Let me preface this review with a small confession: I love Converge. When I first heard Jane Doe my favourite bands were Bring Me the Horizon, Asking Alexandria and Underoath; hearing 'Concubine' for the first time was like upgrading from the metalcore trial version to the full version. In short, no band has managed to challenge my ideas of extreme music in quite the same way as the legendary hardcore outfit have.
Of course, Converge only have so many albums, so you can imagine my happiness earlier this year when I discovered a whole host of side projects to check out. Like the others, Doomriders is an excellent variation on the standard metallic hardcore formula, with a much stronger focus on the sludge, doom and stoner metal aspects. Grand Blood is the third album from the Nate Newton-fronted project and it reveals a far more focused and serious effort from the tongue-in-cheek days of their debut.
After a brief intro track, Grand Blood launches into 'New Pyramids', a signature slab of the band’s crushing formula. All the aforementioned genres are present, with a melodic edge that sets Doomriders apart from their contemporaries. The song sets the tone for the rest of the album – a heavy-as-hell variation on good old-fashioned rock ‘n roll. 'Mankind' exemplifies this attitude even more so, with a 70’s hard rock riff giving way to bone-breaking heaviness before an anthemic hardcore chorus.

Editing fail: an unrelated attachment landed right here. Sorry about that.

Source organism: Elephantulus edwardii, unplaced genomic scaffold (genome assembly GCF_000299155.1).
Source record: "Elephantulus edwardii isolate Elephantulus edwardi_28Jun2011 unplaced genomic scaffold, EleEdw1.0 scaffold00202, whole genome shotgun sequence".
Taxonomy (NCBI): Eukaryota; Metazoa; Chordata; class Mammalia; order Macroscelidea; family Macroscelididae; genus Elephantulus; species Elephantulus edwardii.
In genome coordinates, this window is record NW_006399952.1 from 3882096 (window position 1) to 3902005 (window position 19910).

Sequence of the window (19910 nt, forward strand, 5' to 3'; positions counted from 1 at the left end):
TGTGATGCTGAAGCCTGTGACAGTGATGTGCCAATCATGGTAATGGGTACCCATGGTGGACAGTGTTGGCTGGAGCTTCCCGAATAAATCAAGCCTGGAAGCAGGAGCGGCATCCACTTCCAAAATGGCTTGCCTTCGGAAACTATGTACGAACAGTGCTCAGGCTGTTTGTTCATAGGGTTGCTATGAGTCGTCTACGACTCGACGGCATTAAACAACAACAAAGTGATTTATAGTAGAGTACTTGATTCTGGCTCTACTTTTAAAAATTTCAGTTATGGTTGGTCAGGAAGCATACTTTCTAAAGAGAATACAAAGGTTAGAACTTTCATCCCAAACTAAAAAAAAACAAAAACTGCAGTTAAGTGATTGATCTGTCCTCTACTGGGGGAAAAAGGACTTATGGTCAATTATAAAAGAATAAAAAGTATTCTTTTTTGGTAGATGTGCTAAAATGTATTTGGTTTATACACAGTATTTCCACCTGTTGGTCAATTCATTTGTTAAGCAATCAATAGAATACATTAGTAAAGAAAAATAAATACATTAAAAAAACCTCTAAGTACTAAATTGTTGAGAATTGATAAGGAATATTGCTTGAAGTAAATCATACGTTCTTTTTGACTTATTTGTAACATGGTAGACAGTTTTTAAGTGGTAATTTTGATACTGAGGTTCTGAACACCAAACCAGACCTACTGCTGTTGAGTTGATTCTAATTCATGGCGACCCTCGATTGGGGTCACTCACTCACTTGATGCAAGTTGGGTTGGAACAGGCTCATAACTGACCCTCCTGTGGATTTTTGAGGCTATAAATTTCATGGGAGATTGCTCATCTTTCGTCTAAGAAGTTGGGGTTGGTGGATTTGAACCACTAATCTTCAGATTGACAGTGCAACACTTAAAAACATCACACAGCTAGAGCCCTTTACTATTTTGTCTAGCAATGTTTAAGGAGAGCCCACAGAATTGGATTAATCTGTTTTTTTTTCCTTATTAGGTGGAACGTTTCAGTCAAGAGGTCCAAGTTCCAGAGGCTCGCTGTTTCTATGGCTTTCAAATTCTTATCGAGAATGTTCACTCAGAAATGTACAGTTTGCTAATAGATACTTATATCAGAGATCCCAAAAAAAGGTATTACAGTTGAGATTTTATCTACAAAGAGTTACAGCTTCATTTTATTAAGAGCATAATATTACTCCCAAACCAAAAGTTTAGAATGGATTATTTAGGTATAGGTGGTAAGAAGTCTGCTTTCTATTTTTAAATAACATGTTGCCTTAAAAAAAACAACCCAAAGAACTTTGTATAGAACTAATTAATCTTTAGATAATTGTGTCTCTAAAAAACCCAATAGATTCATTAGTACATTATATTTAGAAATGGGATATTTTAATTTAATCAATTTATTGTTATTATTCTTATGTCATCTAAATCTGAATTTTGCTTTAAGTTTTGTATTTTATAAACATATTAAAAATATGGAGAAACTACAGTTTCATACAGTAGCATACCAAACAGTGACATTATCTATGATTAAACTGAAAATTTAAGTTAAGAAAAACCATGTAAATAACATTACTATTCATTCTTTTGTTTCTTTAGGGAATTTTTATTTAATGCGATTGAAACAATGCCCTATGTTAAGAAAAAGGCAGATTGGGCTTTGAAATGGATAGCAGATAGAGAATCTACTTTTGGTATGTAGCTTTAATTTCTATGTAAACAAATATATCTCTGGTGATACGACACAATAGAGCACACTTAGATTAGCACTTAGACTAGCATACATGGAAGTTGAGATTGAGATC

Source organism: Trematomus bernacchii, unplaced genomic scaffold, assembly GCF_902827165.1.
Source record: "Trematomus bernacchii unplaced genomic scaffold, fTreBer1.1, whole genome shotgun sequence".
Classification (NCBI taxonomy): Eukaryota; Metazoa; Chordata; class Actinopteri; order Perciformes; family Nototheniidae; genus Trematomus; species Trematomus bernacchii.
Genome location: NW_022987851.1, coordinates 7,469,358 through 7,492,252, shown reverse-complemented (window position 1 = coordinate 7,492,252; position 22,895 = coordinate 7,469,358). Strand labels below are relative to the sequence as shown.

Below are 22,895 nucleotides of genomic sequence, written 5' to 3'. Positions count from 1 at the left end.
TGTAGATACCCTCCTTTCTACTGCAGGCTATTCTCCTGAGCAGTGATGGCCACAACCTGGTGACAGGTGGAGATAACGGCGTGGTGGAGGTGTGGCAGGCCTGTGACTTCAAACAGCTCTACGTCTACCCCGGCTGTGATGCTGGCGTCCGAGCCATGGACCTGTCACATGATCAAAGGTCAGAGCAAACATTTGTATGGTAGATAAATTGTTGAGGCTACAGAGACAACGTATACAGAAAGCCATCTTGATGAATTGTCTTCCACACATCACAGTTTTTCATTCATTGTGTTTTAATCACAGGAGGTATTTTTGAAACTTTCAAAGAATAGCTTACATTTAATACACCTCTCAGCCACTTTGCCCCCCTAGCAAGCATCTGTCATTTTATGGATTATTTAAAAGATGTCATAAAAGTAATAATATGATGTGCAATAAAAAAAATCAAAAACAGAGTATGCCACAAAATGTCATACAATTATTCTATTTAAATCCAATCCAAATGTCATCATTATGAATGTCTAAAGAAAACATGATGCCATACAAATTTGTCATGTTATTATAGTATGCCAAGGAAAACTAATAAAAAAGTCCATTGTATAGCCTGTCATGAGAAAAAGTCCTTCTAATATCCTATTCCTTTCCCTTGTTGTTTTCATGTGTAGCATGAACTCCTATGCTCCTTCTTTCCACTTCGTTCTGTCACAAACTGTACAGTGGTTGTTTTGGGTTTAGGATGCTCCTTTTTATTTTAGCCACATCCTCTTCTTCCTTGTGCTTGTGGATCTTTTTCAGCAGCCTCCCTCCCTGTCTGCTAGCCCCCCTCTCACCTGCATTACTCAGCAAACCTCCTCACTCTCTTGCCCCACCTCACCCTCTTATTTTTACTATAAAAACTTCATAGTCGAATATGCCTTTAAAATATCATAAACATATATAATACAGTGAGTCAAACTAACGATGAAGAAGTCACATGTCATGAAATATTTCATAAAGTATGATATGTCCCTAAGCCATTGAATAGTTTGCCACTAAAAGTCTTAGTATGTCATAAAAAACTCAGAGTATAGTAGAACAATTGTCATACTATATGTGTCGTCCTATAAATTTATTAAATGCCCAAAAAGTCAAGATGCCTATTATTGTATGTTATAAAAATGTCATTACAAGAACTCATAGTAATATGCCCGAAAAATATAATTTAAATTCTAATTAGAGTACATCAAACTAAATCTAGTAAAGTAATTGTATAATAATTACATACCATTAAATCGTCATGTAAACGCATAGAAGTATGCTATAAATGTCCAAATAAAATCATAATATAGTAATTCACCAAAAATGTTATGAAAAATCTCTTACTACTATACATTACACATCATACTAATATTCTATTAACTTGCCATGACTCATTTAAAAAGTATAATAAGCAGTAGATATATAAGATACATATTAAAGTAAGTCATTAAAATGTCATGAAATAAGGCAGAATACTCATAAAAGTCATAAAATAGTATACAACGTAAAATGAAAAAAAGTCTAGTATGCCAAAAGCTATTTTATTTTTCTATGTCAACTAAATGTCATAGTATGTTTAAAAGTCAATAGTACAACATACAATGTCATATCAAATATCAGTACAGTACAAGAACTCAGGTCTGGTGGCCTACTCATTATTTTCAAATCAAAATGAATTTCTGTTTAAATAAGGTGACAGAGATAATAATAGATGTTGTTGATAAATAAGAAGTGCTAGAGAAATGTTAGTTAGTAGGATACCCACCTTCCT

On the downside, that’s pretty much where the album’s innovation ends. Deathwish has released some truly genre-defying albums this year (Deafheaven, Touché Amoré) but Grand Blood sometimes feels like just another cog in a well-oiled machine. That’s not to deny its appeal – this is a fun record that pays homage to all kinds of rocking out – but it just feels so safe at times. It’s all by-the-numbers and that’s great for fans like me, who will consume anything and everything Deathwish puts out, but this is not going to be an album that will be remembered for years to come.
However, it’s unfair to criticise a band like Doomriders for just wanting to have fun. It doesn’t feel like they went into the album wanting to change the face of music and Nate Newton is one of the most down-to-earth musicians out there, so as long as you’re well aware of the fact that this is not a game-changer you’ll be pleased with the outcome.
Grand Blood is yet another successful addition to the Deathwish catalogue but one that provides instant gratification rather than repeated listening.